Posts tagged: Memorial Day
(Photo by Cheryl-Anne Millsap)
In a quiet corner of Belgium, tucked into what is now a residential area, behind a low brick wall and evergreen hedge and just beyond an avenue of stately Linden trees, 368 American soldiers are buried at the Flanders Field American Cemetery.
One of 24 cemeteries outside the United States maintained by the American Battle Monuments Commission, the Flanders Field American Cemetery is the only American cemetery in Belgium. It was established on the site of the battlefield where almost 94 years ago, from October 30 to November 11, 1918, the 91st Division fought to liberate Belgium.
I was there on a raw spring day in April and a cold rain fell on my umbrella as I walked between the rows of white marble crosses. The weather only added to the solemnity of the moment. Coming from Spokane, I took special note of Northwest names: Bernard Meyers and Edward Condon from Washington State, Frank Osborn from Montana. There were others from Idaho and Wyoming, and I wondered if the descendants of any of these men might be my neighbors.
Sadly, the War to End All Wars was hardly that. Almost a century later we are still in conflict, still living under the threat of war and terror. Men and women continue to die on foreign soil. Supreme sacrifices continue to be made.
In the elaborate marble chapel at the Flanders Field cemetery I stooped to read the messages on the wreaths of paper Poppies—the symbol of Flanders Fields and the almost unimaginable losses there—and other memorial flowers. One stood out. The card attached to the ring of red paper flowers was printed with the words, “From an American who remembers.”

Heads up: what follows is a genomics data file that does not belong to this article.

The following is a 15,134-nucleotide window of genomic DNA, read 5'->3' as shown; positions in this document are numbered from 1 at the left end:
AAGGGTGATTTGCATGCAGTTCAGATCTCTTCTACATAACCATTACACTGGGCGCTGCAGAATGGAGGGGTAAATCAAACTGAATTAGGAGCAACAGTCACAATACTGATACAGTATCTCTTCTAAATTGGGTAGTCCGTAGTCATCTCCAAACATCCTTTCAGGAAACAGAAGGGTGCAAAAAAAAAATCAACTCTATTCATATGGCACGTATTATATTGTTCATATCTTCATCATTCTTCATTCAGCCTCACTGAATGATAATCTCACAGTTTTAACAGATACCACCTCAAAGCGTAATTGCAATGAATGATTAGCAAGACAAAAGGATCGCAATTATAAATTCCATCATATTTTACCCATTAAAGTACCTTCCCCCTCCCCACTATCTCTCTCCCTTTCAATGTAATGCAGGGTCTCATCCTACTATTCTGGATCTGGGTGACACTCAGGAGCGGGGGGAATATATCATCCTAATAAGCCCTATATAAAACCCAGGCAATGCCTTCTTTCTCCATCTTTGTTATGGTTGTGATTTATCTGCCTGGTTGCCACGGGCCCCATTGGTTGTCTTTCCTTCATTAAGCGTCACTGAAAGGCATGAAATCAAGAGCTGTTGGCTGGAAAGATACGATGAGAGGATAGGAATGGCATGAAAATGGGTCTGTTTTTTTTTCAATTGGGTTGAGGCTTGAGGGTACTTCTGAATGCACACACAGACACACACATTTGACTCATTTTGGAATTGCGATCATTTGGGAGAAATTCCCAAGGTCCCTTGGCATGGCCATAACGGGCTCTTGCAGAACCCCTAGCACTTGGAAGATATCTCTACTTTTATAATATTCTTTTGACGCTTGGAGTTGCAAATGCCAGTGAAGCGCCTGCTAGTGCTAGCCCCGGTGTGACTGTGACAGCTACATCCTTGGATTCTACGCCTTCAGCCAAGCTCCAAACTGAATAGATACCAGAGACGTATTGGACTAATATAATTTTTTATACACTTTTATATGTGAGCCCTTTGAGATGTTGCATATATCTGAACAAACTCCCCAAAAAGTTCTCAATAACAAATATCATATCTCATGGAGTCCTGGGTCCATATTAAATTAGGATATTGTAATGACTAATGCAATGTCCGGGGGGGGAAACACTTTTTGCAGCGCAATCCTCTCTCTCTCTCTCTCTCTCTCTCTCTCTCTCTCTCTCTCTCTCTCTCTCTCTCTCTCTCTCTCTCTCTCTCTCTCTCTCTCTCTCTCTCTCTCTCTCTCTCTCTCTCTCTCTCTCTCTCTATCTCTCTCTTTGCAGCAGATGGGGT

There was no name, no way to tell to whom the wreath had been dedicated. But thinking about the names on the simple white crosses, the generations altered and impacted by the cruelties of war and the men and women who are coming home now to a society grown so accustomed to conflict we forget to thank and acknowledge those who deliberately step into harm’s way , it crossed my mind I should pull out my pen and add the words, “From all of us.”
You can see more photos of the Flanders Field American Cemetery on my CAMera: Travel and Photo blog.
Cheryl-Anne Millsap is a freelance writer based in Spokane, Washington. In addition to her Spokesman-Review Home Planet and Treasure Hunting columns and blogs and her CAMera: Travel and Photo blog, her essays can be heard on Spokane Public Radio and on public radio stations across the country. She is the author of “Home Planet: A Life in Four Seasons” and can be reached at firstname.lastname@example.org
Growing up in the house where I lived with my grandparents, this day was called “Decoration Day.”
Each year, with my grandfather behind the wheel, they would drive my grandmother’s mother to a small cemetery in the little community where my family once lived.
My great-grandmother was a tiny woman, stooped and soft-spoken. She had white, tightly-permed hair and wore thick glasses to correct her poor vision.
When she could no longer live alone in her tiny apartment, with a Bible, the stack of afghans she crocheted, an album of faded photographs, three or four practical dresses and one “Sunday” dress for funerals and weddings hanging in her closet, she moved into a place on a son’s property. When he died, she moved in with my grandmother – her last living child.